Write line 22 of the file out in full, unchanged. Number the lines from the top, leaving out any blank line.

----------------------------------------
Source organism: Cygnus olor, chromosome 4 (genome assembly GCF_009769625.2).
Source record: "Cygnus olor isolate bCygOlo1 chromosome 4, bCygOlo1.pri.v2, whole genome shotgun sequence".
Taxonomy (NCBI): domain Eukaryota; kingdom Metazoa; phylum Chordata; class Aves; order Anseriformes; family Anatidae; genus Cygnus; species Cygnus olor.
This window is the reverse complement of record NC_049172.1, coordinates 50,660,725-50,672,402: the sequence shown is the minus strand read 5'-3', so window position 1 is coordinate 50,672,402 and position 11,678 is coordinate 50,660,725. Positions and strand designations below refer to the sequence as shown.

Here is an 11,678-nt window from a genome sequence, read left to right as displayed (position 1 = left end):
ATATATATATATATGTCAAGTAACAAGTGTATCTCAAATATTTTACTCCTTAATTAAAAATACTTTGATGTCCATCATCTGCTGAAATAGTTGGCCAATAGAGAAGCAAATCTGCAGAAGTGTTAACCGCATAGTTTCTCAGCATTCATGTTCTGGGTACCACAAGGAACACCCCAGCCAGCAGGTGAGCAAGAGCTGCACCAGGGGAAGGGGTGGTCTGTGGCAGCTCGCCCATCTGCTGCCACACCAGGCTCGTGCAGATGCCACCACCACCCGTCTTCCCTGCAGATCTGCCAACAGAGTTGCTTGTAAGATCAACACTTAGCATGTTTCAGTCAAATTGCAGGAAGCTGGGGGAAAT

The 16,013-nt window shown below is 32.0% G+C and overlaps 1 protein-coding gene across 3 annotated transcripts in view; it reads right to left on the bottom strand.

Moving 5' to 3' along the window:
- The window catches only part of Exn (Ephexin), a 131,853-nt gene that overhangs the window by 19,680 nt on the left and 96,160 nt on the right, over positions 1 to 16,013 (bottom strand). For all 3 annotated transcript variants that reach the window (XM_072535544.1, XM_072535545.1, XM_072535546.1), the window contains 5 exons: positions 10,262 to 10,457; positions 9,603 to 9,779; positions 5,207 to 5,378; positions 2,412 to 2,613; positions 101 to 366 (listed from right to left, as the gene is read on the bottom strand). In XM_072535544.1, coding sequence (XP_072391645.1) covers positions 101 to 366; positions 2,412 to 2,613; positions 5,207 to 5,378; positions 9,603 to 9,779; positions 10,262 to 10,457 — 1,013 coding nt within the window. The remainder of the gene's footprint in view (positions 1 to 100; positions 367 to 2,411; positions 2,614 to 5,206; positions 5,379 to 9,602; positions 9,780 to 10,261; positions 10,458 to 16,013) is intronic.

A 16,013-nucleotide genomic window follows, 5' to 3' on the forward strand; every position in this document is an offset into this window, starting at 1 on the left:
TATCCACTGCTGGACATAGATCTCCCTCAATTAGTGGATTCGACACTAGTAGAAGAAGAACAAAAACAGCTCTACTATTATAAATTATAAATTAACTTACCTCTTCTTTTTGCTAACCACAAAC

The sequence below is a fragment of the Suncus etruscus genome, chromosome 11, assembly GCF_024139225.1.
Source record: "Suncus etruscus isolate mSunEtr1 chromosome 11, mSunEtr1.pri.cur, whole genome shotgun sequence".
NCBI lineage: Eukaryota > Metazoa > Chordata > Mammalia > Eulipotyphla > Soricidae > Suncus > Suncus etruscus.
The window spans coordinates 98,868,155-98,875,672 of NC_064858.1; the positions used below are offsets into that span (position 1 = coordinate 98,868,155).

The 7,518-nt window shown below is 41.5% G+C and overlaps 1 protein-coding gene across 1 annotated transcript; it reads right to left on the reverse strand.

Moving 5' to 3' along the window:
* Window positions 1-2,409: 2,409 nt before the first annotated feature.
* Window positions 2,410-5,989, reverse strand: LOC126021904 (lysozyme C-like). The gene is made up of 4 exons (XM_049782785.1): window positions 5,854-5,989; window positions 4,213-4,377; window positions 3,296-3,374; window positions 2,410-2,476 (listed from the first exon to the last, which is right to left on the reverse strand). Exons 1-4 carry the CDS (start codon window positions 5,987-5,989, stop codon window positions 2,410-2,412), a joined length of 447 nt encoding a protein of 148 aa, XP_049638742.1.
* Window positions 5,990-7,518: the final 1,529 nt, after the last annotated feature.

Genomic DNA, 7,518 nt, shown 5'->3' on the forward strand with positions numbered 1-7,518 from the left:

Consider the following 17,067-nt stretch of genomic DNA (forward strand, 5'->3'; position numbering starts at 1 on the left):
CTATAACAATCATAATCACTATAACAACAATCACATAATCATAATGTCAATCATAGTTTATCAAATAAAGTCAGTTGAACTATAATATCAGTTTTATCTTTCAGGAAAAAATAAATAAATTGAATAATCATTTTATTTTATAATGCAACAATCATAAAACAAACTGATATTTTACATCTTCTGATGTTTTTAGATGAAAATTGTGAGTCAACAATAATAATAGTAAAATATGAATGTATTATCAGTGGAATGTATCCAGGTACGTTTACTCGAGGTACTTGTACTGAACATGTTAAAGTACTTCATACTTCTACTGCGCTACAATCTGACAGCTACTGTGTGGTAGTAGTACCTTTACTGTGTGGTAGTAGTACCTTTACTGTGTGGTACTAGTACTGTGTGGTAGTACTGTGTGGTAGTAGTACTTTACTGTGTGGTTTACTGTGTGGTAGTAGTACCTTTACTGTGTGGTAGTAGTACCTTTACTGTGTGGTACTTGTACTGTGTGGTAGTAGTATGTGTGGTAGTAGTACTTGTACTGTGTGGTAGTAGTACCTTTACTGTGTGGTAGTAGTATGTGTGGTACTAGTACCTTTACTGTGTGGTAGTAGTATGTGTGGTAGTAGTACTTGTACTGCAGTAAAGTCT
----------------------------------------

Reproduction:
Consider the following 17,067-nt stretch of genomic DNA (forward strand, 5'->3'; position numbering starts at 1 on the left):